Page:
While not perfect (is anything ever?), I have decided it is time to release my new site into the wild, so as of right now I am unofficially launching it at cv.satoristephen.com. I will leave it for the weekend to see if there are any major bugs, and then on Monday send out an official announcement via email. If you notice any bugs or have any comments, please do let me know. And if anyone can think of a better subdomain name than “cv”, I am happy to accept suggestions. For the record, other options were “portfolio”, “folio”, “box” and “arbeit-macht-frei“. Ok, I am kidding about that last one.
Saw this sign in midtown a few days ago and thought it was funny.
I have spent a lot of time on my new site recently, and not enough hunting for apartments. I fear that I am overstaying my welcome where I am, but have no place to move to yet. I have applied at a couple of places but have yet to hear back. I have to be out of my friend Sivan’s palce in the next few days because she is starting a major bathroom renovation project. I have to figure something out and soon. Everyone seems to think there a lot of apartments out there, but no one seems to actually know of anything specific. And the few leads I have followed from people have been dead ends with no response. Alas. I will redouble my efforts to find something tomorrow…
After several major design changes, I am almost there with the new site and will post a lengthy article about it shortly, with links. In trying to make it as accessible to as many browsers as possible, I have to make a lot of ugly programming happen behind the scenes, but I think the result will be worth it. It is amazing how complicated it can be to create something that looks so simple. But I suppose that is the case with a lot of things. The things that look effortless are usually not. I also hope to resume my more normal blogging schedule and be a generally more interesting person. Thanks for your patience.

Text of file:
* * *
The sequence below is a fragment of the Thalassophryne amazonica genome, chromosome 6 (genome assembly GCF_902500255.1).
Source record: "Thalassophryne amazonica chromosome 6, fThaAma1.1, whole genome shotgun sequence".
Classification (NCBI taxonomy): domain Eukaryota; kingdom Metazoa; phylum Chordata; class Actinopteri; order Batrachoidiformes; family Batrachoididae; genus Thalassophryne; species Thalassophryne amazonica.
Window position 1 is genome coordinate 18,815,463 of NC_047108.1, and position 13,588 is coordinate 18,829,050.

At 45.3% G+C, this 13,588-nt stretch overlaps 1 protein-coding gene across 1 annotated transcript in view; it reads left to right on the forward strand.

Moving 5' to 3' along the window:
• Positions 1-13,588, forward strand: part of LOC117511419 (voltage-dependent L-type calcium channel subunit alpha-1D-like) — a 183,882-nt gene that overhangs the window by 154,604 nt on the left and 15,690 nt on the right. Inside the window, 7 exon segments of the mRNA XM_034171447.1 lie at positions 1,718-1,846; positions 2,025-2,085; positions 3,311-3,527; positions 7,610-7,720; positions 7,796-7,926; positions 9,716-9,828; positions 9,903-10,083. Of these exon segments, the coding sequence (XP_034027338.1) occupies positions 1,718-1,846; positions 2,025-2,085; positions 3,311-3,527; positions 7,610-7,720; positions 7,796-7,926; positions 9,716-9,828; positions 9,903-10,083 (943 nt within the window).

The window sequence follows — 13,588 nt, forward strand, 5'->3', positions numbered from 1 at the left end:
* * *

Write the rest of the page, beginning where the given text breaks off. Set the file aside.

Since I have spent a fair amount of time on the subway recently, and I have a little time to kill waiting to get to my destination, I start to wonder about some of the choices the system designers made. For example, many of the cars have individually delineated seats (as opposed to smooth bench style). Now the thing about these seats that strikes me as a little odd is that they are just too small for a good deal (perhaps 30 percent) of the passengers, and so many of them end up straddling more than one (with the plastic bump riding up their ass) or at least spreading their legs good and wide enough to not allow anyone next to them. Most of these seats are in cars that I think were designed at least 30 years ago, so it begs the question(s): Have people generally gotten bigger over the past 30 years, or have they become more rude, or both? And I am not just talking obesity here, although there is certainly a fair amount of that. Many people who are not fat are nevertheless too wide to fit. Even I find that I need to be sitting next to someone rather petite for my shoulders not to push them and vice versa. And although people start out rather rudely trying to hog as much space as they can, they will move in almost all cases to accommodate another, even if it means leaning forward or back for the entire ride. I surmise that there has been a gradual and imperceptible shift in body size over the intervening years since the design, and no one has thought to re-evaluate and replace these cars. Or it could be just a budgetary problem, as they must be expensive to replace. I do notice on many of the lines with newer cars that the seats tend to be long smooth benches, which allow as many as can fit, each in the space they need.